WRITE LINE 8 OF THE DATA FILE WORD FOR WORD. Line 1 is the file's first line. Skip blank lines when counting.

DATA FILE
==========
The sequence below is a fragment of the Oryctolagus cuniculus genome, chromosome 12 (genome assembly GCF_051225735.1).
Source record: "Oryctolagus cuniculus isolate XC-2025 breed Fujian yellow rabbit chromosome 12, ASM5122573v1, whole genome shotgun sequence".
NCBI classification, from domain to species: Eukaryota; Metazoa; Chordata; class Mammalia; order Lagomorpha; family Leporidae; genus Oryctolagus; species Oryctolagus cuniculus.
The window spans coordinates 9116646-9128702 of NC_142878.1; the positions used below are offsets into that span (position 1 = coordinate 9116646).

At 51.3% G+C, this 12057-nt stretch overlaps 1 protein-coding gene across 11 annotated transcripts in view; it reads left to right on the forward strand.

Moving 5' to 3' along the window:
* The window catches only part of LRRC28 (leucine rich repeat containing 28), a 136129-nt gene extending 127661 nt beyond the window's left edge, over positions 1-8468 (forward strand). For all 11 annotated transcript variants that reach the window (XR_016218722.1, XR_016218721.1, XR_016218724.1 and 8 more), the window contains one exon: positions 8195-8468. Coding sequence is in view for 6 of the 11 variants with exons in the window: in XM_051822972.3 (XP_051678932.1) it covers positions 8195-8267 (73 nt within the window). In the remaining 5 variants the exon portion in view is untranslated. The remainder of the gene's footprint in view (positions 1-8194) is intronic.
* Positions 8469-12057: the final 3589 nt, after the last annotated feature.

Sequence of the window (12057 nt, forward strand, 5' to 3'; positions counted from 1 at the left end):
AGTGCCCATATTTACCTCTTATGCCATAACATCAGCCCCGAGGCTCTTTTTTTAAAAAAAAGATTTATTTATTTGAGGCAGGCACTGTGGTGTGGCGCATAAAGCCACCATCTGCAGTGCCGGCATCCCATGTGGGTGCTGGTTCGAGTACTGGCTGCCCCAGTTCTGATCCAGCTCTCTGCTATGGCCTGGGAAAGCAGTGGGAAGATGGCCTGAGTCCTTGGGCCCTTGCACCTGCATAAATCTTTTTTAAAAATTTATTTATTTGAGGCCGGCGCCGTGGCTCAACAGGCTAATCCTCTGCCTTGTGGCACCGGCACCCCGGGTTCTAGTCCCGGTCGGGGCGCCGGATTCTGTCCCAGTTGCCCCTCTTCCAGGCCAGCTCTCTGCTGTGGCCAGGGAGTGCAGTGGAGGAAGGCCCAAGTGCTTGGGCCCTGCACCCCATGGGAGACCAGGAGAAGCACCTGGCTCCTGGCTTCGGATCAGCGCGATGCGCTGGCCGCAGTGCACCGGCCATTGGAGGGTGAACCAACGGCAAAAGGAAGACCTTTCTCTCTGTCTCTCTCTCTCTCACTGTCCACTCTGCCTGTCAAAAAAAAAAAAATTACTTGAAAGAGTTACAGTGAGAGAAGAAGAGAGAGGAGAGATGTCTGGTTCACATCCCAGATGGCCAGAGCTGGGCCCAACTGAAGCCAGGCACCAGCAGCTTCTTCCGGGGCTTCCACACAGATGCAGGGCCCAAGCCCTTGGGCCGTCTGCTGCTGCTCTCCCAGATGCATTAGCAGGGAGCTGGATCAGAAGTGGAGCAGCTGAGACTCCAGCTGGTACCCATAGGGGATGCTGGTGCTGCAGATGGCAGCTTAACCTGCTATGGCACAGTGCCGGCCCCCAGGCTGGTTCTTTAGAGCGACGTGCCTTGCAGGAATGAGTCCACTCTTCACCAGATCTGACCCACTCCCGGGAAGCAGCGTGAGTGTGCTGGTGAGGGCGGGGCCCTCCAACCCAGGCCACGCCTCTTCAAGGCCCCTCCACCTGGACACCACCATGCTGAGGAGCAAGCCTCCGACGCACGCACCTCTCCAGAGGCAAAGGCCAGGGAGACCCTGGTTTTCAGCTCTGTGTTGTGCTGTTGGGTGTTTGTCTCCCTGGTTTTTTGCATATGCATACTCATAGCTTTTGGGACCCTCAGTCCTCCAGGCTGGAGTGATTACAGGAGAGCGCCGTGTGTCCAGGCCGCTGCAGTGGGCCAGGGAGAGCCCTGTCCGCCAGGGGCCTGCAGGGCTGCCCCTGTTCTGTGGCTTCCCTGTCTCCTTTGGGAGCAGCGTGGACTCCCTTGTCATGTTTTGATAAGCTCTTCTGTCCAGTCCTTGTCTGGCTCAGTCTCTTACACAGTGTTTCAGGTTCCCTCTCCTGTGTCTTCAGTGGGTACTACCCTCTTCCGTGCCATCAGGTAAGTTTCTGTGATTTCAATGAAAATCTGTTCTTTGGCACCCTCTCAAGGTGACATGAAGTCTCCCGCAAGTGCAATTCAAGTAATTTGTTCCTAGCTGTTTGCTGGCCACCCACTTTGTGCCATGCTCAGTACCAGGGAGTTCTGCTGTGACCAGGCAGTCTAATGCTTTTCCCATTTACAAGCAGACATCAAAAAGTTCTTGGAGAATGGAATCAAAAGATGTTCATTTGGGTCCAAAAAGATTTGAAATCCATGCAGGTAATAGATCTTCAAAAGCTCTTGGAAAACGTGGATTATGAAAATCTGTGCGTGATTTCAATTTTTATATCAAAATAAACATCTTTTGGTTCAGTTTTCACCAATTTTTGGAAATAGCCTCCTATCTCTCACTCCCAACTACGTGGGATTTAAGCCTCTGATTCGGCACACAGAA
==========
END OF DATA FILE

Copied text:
* Positions 8469-12057: the final 3589 nt, after the last annotated feature.